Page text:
Parshat Miketz

(Genesis-41:1-44:17)

(Haftara: Zechariah 2:14-4:7)

(Chanukah)

  1. [41:39] “…since God has informed you of all of this…” Pharoah believed that Yosef’s  interpretations of the his dreams and his servant’s dreams were true interpretations and come from God. On the basis of this, he even raised Yosef from being a prisoner to being Pharoah’s main officer. Nonetheless he remained an idol-worshipper.  How could Pharoah justify to himself the fact that the God of Yosef is so all-knowing and powerful, and yet still not devote himself to Yosef’s God?
  2. [41:51] “And to Yosef were born 2 sons…” Yosef named his first son Menashe because “God made me forget…my father’s house”, and he named his second son Ephraim because “God has made me prosper” in Egypt.  Some of our commentaries say that Yosef was only masquerading as an Egyptian, but was still a “Hebrew” in his heart.  Others disagree and say that Yosef , while believing in God, saw himself as an Egyptian. On the basis of the names that he gave his sons, which of these interpretations seems to be the better one. Could one also justify the other interpretation?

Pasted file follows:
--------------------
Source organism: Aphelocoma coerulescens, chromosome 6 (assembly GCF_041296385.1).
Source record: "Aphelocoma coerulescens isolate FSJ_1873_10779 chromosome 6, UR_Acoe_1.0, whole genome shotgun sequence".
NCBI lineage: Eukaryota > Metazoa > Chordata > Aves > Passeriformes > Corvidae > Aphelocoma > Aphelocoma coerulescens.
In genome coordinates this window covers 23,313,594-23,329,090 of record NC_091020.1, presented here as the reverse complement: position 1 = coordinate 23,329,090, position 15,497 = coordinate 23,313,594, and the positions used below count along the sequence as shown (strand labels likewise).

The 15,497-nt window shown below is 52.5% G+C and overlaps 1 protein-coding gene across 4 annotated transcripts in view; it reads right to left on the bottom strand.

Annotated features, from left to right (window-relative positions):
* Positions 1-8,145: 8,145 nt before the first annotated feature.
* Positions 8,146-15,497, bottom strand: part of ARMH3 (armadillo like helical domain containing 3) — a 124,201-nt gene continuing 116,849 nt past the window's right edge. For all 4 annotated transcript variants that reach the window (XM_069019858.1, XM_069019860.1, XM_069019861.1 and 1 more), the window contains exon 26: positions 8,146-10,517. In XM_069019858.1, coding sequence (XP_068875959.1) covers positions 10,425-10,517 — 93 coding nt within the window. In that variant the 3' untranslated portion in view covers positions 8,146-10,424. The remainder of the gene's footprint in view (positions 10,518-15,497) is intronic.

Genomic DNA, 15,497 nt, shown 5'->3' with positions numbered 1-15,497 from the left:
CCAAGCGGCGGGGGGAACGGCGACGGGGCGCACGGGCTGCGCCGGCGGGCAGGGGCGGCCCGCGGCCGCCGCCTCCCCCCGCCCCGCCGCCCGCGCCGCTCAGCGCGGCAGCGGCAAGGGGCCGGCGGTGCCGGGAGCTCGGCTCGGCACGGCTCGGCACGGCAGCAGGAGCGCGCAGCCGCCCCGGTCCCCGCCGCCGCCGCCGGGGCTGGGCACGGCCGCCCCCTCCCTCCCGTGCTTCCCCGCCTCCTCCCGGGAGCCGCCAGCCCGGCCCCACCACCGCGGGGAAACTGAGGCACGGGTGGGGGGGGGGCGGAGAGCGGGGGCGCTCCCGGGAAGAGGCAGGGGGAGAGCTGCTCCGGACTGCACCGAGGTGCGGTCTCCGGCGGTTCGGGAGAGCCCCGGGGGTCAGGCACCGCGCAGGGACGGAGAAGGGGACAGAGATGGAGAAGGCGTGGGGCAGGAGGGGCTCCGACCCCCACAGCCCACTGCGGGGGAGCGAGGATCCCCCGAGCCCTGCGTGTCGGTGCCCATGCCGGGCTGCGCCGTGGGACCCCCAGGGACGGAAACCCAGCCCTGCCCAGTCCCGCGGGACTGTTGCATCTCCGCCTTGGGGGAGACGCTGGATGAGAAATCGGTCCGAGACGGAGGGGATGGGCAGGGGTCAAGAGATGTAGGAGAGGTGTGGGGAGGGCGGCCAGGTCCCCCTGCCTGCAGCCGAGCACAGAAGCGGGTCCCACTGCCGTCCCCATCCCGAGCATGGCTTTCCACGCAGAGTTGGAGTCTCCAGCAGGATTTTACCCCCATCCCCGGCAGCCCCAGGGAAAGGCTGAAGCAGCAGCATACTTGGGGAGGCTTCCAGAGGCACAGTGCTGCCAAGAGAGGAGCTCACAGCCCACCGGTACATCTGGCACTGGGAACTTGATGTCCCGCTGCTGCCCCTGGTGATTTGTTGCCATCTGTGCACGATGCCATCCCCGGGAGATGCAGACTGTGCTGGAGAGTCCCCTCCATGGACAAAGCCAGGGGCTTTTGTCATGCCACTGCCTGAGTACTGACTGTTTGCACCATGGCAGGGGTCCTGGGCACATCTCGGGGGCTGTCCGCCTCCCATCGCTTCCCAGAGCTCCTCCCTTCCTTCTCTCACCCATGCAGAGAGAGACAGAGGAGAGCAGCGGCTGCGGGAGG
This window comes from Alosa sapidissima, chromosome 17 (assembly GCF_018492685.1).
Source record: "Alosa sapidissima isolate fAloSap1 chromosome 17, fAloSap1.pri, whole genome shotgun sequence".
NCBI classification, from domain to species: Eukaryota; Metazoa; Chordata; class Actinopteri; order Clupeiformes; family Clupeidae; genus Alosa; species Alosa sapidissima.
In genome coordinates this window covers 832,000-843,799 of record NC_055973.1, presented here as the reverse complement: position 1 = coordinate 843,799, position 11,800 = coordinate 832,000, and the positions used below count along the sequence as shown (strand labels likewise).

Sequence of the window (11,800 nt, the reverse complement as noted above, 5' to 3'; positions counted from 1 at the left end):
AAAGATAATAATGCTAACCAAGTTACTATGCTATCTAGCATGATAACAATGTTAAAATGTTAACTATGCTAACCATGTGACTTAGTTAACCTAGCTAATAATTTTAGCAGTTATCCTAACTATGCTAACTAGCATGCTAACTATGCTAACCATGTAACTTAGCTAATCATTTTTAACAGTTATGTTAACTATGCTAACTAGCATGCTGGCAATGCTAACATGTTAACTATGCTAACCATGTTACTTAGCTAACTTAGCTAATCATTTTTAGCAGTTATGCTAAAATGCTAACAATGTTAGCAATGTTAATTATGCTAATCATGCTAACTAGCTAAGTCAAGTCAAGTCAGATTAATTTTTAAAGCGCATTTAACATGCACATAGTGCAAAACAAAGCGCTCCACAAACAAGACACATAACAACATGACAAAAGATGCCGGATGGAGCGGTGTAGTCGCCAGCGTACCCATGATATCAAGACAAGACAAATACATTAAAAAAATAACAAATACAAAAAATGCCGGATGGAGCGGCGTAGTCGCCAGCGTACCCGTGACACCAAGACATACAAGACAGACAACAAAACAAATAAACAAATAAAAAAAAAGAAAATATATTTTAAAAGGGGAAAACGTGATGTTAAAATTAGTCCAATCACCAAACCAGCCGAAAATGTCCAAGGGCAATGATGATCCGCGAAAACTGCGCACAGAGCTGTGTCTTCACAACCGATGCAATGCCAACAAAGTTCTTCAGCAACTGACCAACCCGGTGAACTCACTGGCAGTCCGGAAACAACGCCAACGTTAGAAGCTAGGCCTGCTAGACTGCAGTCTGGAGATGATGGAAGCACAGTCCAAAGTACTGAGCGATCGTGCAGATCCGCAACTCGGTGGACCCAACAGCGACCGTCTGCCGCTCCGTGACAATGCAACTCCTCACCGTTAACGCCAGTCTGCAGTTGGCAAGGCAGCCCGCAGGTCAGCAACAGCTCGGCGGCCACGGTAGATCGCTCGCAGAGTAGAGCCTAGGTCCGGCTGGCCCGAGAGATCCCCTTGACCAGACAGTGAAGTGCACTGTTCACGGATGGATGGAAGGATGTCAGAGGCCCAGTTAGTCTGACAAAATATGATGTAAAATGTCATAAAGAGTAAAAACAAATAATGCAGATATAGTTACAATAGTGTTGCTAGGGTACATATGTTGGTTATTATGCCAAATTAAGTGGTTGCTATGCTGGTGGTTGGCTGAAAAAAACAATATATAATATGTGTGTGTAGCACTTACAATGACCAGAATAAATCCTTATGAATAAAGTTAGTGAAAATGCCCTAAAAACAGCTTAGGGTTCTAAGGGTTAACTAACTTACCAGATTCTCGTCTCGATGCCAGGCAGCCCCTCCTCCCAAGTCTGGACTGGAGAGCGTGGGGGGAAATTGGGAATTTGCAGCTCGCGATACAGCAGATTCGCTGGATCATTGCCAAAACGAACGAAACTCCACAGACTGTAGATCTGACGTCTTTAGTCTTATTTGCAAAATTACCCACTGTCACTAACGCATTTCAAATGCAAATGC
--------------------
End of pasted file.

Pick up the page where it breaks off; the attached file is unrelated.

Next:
3. [42:21] “…we are guilty about our brother…” Yosef hears his brothers say that they did wrong in selling Yosef.  Still he causes them a lot of trouble. Why doesn’t Yosef tell them who he is?  What more does he expect of them?
  4. [Chanukah] There is a difference of opinion whether after Shabbat, one should first light the havdalah candle which signifies the end of Shabbat or whether one should first light the Chanukah candles. What might be the reasons that underlie this difference of opinion?
  5. [Chanukah] On Chanukah, we were victorious over the Greeks, and we rejected Greek culture totally. Later, however, many of our rabbis had great respect for Greek philosophy and other aspects of Greek culture. At the time of the Maccabees, why couldn’t we accept some aspects of Greek culture and reject their paganism?

Commentary

The existence and survival of the nation are commemorated in the Chanukah candles and the miracle of Chanukah.  But a person should not think that the existence of the nation is for everyone’s personal gain. “One is not permitted to count money by the light of the Chanukah candles.” Rather, one must know that the purpose of the nation is a very elevated purpose. The name of God is what defines the nation, and the nation carries the covenant of the Torah in its heart.

–R. Avraham Y. H. Kuk, 1865-1935, Lithuania and Israel.

This study page is dedicated to the memory of Gad Eliahu ben David and Kochava–Eli Zucker

And to the memory of Sarah Beila Kummer bat Yitzchak and Chana, Chaim Yosef Yechiel ben Eliyahu Kummer and Eliyahu and Margaret Kummer

 

 

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